Our team was left saddened by news of the sudden passing of renowned illustrator Jerry Pinkney last week. Pinkney, whose career spanned more than 50 years, was a gifted visual storyteller with a unique style that was quickly recognizable. He garnered many awards for his work, including the Caldecott Medal for his book “The Lion and the Mouse,” which he both wrote and illustrated, and multiple Coretta Scott King awards for illustration.
Many of us at the Library grew up with his work, had the pleasure of meeting him at National Book Festival events, and have shared his work with our children. That was certainly the case for me—I recall his cover illustration for “Roll of Thunder, Hear My Cry” quite vividly from my childhood and read his version of Aesop’s Fables with my six-year-old this fall. A colleague recounted to me her memory of the joy she felt at meeting Pinkney at her New Jersey elementary school more than 30 years ago as we both sat “backstage” with him on September 26 during the 2021 National Book Festival. This year, he spoke about his most recent book, a reimagining of the story of “The Little Mermaid,” in both a live Q&A session (a recording of which is available here) and in a conversation with author Meg Medina (available here).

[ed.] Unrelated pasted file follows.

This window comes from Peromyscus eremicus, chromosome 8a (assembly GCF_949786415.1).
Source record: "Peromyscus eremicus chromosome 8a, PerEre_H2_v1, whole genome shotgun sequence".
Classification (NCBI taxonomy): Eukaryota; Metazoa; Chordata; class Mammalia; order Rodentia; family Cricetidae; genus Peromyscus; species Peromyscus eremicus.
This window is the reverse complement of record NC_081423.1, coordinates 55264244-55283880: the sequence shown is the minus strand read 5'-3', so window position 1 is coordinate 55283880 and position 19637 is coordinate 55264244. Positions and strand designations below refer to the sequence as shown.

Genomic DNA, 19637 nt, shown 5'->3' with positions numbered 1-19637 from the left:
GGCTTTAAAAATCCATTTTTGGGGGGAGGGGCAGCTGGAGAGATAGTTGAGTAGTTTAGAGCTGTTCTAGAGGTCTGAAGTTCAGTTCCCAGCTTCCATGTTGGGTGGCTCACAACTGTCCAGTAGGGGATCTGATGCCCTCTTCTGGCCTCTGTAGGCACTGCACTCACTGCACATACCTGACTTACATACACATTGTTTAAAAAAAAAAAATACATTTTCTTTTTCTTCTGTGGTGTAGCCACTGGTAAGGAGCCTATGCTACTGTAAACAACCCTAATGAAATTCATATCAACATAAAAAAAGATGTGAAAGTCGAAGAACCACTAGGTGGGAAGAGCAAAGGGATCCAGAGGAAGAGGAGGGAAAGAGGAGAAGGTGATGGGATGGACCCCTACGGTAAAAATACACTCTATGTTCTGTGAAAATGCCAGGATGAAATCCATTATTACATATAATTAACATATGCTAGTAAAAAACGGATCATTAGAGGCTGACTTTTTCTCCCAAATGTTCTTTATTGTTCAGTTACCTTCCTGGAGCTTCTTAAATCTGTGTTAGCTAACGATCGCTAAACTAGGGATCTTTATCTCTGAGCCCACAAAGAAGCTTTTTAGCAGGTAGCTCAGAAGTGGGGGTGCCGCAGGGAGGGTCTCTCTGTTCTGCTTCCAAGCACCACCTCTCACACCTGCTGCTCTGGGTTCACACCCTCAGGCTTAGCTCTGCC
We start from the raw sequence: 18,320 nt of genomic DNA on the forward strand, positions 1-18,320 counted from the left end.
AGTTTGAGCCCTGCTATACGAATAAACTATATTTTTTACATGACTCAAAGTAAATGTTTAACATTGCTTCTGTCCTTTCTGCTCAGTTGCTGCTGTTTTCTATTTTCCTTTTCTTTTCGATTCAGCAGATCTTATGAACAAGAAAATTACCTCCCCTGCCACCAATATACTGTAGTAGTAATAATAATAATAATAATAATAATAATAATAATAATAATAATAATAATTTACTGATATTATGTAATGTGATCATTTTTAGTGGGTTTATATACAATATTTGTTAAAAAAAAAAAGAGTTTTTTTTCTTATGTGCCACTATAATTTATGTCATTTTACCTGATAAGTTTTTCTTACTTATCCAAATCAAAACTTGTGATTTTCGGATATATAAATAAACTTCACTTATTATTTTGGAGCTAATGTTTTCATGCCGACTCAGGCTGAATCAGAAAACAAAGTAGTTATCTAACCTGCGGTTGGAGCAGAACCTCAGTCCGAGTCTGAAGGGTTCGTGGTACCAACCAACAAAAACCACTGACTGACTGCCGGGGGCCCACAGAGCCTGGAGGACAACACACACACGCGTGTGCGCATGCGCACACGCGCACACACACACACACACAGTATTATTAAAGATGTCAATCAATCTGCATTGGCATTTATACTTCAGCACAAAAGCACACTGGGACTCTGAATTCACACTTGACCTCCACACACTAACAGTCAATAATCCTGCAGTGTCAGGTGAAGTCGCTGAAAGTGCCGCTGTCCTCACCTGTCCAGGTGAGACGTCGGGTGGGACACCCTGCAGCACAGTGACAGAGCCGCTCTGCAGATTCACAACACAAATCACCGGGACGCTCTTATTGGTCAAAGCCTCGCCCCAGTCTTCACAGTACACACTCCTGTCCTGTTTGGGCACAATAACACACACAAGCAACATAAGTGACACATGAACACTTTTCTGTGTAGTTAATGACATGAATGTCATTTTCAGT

Pinkney had a long relationship with the Library’s National Book Festival. In 2002, the second year of the festival, the Pinkney family—Jerry; his wife and frequent collaborator, Gloria; his son Brian and daughter-in-law Andrea, a children’s book illustrator and author, respectively—spoke together at the event. It was recorded and is available in two parts, here and here. In 2005, Pinkney designed the festival poster (at right and downloadable here); we still receive requests for prints. You can find recordings of many of Pinkney’s appearances at the Library on our website, but I’ll include Pinkney’s short but powerful statement from 2016 on his love of reading and the value of pictorial literacy below.
“I’m dyslexic. And so reading to me is challenging and it always has been as a kid. Yet I could also tell you that I love reading. Because I understand, one, that in many ways in order to succeed. . . you’ve got to be able to see the world. You’ve got to be able to understand others. . . I think I’m a great advocate for reading, but I also want to be an advocate for pictorial literacy. There are many ways of reading the world.“
Thank you, Jerry Pinkney.